I was only 42 when I received my diagnosis and was given a two/three page leaflet by the heamotologist , but other than that , nothing. The diagnosis itself was given in a fairly offhand manner and I was basically told to go away and not worry about it!, this attitude has continued throughout. I received nothing from my GP and there is nothing available at my GP surgery that I have seen. When asked, I am told to ask the consultant at the hospital. In my individual case, quaLITY of life issues have not been raised by any of my professionals, although I am hoping this will change w hen treatment becomes imminent in the early part of next year

Newdawn profile image

Hi, I've been reflecting on the points made particularly the excellent guidance which Chris describes as being available in the US and to a lesser degree, Canada by the Leukaemia and Lymphoma Society.

Regrettably, the experience dinkywoman had doesn't seem all that unusual.

Chris mentions that the team has an oncology social worker attached to offer support, guidance and advice presumably soon after diagnosis. In my previous life, I managed social work services at a huge University hospital and it occurred to me that whilst social workers are attached to oncology teams, their involvement was only ever enlisted at the treatment stage when care planning/discharge arrangements were ongoing.

Which is why many CLL patients 'fall through the net' because they don't always follow the traditional route into services of other cancer patients. The W & W period can render them invisible at the very point support may be needed. It's clear that many medics (not all) don't recognise the emotional impact at the point of diagnosis. It's clear that this is the very point information and support network information is essential. It amazes me that if I was to have a tooth extraction or an endoscopy, I'd routinely receive a plethora of information from the Heath Service on what was to happen, who to contact, how to complain and even which bus to catch to the hospital. But following a diagnosis of cancer, I left without a single piece of information.

I believe this is an essential area to be worked on as every person I've ever 'spoken' to remembers the point of their CLL as a defining moment in their lives.


HAIRBEAR_UK profile image
HAIRBEAR_UKFounder Admin

Thank you all for your input, links and submissions I found the NICE article very revealing, I agree this is an area that we could explore to help make a difference.

The section below from joloon’s post of the link: to NICE guidelines , within page 32 onwards. Did catch my eye, as well as devolved nations and individual regions having different policies does this explain why there is so much variation in the speed or level of implementation of NICE guidelines in this area,?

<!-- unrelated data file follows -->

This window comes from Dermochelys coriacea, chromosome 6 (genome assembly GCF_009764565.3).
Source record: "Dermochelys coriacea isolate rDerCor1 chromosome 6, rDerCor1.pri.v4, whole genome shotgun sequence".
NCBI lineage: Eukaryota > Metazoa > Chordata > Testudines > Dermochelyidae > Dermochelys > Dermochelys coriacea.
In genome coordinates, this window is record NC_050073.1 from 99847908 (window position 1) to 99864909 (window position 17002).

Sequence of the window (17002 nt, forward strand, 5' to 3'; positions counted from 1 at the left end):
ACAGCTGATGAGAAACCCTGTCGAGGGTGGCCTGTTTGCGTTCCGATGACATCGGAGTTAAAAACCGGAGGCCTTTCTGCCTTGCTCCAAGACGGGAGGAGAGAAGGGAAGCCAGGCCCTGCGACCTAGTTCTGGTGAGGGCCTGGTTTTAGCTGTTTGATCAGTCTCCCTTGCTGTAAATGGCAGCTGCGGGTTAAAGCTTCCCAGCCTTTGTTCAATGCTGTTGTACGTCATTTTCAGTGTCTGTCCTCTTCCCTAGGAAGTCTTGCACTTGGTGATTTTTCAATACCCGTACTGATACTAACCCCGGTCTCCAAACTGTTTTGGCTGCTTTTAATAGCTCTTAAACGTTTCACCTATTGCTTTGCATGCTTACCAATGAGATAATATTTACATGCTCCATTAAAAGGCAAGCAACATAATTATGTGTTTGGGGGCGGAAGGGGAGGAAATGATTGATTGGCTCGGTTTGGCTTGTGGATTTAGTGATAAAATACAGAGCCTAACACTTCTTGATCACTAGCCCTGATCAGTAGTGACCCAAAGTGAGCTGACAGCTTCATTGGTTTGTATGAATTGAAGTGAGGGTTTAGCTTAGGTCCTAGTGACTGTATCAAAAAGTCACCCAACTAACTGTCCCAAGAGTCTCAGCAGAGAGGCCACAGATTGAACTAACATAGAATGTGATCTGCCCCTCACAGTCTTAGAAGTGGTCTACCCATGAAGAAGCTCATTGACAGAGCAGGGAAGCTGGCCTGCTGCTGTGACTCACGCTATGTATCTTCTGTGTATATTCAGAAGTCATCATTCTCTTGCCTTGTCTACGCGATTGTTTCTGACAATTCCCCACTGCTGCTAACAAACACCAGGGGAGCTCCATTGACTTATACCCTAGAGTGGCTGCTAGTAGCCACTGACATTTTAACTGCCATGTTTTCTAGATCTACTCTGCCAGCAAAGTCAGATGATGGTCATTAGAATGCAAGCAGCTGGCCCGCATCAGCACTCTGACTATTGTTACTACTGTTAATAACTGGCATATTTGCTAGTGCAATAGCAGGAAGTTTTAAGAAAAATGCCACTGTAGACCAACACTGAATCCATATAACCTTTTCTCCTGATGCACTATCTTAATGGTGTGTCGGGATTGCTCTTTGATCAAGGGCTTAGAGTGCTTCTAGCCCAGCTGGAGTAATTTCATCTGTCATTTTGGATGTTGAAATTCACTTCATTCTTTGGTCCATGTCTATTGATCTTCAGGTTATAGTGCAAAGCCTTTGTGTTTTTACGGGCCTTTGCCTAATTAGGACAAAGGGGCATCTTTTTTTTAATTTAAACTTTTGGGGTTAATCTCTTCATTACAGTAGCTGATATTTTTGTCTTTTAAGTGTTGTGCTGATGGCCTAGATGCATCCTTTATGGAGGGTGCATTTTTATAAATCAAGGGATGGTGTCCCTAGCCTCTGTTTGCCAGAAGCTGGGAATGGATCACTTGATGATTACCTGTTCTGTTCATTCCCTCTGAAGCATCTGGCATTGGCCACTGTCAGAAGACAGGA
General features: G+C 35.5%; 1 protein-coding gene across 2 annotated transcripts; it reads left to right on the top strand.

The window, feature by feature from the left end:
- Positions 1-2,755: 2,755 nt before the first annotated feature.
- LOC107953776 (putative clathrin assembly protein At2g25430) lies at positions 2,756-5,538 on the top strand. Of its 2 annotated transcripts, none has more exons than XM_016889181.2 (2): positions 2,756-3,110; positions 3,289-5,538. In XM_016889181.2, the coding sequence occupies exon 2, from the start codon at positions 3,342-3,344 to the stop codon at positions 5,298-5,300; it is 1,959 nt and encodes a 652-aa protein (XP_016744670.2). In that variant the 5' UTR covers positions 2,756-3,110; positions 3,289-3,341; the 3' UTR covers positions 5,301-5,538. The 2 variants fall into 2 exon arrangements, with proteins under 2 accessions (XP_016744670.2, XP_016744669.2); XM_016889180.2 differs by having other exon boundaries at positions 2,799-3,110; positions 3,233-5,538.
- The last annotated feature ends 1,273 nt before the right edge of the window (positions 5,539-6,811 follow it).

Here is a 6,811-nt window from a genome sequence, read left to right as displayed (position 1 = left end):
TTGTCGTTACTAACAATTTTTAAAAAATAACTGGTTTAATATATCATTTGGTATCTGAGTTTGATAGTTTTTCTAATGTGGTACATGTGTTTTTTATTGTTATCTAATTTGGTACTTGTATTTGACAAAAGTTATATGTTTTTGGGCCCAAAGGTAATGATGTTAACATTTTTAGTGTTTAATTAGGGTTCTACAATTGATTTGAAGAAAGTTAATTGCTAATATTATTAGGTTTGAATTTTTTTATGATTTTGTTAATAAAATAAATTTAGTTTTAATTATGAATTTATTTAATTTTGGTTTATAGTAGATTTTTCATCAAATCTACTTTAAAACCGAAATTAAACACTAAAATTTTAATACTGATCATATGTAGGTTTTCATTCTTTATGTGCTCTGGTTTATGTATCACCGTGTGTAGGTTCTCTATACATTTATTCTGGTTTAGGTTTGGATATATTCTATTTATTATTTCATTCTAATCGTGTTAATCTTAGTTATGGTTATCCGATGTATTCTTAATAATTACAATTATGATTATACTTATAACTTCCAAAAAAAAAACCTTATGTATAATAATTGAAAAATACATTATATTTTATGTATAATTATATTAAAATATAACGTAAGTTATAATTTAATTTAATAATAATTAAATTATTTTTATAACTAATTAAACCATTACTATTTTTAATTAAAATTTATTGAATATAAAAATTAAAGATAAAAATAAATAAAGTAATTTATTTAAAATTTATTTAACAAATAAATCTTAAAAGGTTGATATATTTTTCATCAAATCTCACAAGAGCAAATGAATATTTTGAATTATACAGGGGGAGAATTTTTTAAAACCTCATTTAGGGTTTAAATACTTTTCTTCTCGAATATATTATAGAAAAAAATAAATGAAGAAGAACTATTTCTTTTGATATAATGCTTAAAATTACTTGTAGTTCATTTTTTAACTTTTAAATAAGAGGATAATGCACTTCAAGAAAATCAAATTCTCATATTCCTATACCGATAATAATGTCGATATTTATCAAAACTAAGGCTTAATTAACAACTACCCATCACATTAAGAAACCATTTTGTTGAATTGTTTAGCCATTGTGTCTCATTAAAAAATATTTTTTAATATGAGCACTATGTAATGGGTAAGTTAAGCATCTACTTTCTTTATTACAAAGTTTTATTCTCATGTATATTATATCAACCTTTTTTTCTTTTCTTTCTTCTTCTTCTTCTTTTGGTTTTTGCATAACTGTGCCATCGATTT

Section E. Resource implications

“Additional resources may be necessary for the provision of high quality information and educational material for patients and carers, and to allow staff time and facilities for talking with patients and carers. Resources will be required for training, both for clinical nurse specialists and to improve the communication skills of other health professionals, including senior medical staff. The main costs of improving patient-centred care in line with these recommendations will be for training and employing more clinical nurse specialists. It is estimated that about four new posts will be required per typical cancer network serving 1.5 million people – altogether, around 140 additional clinical nurse specialists for England and Wales, at an estimated total cost of £4.6 million (see Appendix 1,Economic implications of the guidance).”

Am I correct in understanding that the chronic disorders have not been identified as requiring different guidelines or different implementation of the haematological guidelines? In practise are more aggressive or treatment required leukaemia cases given priority? Therefor have guidelines been implemented differently than they were meant to be. Is this why people on W&W are falling through the cracks and not given the level of support identified as important for all?. Because there just are not the resources or funds available for the necessary developments required to allow implementation of the guidelines and recommendations for all haematological cancers? Therefor the Incurable, invisible and inconclusive fall below the radar aided by lack of awareness about the consequences for those having been diagnosed with it?

Mikey47 has suggested we post the question/poll:

“Were you given a named contact/nurse and told who your care team were on diagnosis?”

Although the poll facility has limited capability we can ask a question (200 characters) with eight answers as multiple choice or single answer option.